On August 6, the resort expansion opened. The expansion features the 21-story, luxury Sky Tower Hotel; an expanded gaming experience plus elevated amenities; restaurants; lounges and entertainment options; and a world-class collection of Choctaw art.

I'm excited because this expansion means 1,000 new jobs, revenue that funds much-needed services for tribal members, millions in economic growth for Oklahoma, and additional dollars our tribal government invests in education and infrastructure improvements for all Oklahomans.

A lot is happening around the Nation, including students going back to school. The Choctaw Nation has always valued education. We offer a variety of programs to assist tribal members, regardless of where they are on their educational journey.

From the Partnership of Summer School Education (POSSE) program, the High School Services Program (HSSS), to the Higher Education Program (HEP) and career development program, the Choctaw Nation is able to provide these needed educational services to our members, with the dollars gained from expansion projects like the Durant resort expansion.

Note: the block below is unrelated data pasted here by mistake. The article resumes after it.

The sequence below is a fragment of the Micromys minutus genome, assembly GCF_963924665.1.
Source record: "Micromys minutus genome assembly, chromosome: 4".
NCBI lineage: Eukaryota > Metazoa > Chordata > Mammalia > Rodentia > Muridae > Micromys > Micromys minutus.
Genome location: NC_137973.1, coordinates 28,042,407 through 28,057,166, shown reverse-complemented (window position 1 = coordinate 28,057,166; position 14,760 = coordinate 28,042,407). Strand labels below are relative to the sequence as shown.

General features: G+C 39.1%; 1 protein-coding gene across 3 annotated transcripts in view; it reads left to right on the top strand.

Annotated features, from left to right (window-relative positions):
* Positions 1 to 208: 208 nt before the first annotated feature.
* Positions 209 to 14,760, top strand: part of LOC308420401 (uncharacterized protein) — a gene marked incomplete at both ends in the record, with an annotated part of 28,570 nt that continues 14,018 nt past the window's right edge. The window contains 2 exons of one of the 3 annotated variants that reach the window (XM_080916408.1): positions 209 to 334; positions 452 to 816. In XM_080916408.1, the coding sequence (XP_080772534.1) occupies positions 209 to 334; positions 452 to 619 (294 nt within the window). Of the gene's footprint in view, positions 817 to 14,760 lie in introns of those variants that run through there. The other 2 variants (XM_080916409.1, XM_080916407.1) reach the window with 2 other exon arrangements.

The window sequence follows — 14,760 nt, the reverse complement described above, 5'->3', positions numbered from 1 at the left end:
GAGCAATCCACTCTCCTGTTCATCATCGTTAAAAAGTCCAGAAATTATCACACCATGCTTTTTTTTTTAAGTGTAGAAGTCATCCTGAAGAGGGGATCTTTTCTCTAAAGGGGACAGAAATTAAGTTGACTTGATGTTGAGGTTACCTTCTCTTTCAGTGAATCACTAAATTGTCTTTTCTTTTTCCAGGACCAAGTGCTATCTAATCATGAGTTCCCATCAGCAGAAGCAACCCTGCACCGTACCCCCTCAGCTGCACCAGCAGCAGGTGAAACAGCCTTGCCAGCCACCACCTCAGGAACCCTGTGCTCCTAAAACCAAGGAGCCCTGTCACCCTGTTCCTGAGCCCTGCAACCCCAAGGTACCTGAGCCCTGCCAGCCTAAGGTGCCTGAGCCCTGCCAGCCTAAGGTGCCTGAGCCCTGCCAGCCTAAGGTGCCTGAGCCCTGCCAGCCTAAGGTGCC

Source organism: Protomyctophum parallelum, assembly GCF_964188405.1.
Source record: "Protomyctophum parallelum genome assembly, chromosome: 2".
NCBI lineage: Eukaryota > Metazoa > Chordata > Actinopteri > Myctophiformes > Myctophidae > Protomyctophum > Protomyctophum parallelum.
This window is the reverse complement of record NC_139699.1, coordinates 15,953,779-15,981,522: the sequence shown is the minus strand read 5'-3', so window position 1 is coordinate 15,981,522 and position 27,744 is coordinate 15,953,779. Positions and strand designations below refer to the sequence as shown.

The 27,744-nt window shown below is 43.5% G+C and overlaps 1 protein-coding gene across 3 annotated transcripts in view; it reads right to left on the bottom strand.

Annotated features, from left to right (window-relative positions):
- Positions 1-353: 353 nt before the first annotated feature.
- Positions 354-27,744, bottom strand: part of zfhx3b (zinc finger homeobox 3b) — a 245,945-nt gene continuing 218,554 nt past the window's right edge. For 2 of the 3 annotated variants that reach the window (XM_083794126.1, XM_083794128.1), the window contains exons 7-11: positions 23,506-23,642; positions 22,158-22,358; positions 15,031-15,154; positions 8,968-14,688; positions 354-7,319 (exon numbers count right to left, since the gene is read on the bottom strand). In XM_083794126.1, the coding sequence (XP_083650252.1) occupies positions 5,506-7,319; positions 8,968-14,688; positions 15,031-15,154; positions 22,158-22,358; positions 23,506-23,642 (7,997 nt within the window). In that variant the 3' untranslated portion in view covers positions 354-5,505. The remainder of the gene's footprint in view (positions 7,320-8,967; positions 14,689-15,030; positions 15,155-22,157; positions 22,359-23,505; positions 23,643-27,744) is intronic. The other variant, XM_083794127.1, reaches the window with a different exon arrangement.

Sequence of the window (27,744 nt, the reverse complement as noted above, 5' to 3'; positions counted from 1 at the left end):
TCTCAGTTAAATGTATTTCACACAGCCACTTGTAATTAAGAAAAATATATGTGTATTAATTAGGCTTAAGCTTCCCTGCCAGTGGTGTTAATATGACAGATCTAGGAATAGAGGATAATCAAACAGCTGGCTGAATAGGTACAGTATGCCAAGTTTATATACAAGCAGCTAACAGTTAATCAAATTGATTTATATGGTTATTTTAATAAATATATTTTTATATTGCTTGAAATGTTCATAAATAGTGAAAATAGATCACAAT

For more information about our educational services, visit

Yakoke and God bless!


Cultural Center Opens - August 2021


This is an exciting week for the Choctaw Nation! After more than a decade of research and work, the Choctaw Cultural Center will officially open on July 23.

The Cultural Center is such a significant project, because it perpetuates the Choctaw culture. It's a place for the Chahta proud, our allies and partners to share and celebrate our many traditions.

The Cultural Center is also important because it is a place to instill pride in who we are, to learn the stories of our ancestors, and a place to learn how to live out the Chahta spirit.

Our Choctaw culture means everything to me. It is the foundation that our ancestors have built for us, and it is our responsibility to carry on into the future for our youth. Our culture is what makes us unique and defines who we are as Chahta people.

We have so many unique traditions, from our language, to stickball, to our social dances. They all have impacted me and are deeply rooted in our history to live out our cultural values.

I encourage our elders, tribal members and the Chahta proud to visit the Cultural Center and reflect on what Choctaw culture means to you.

Yakoke and God bless!

Cult Center

CNO Launches Initiative to Consider Tribal Membership for Freedmen - July 2021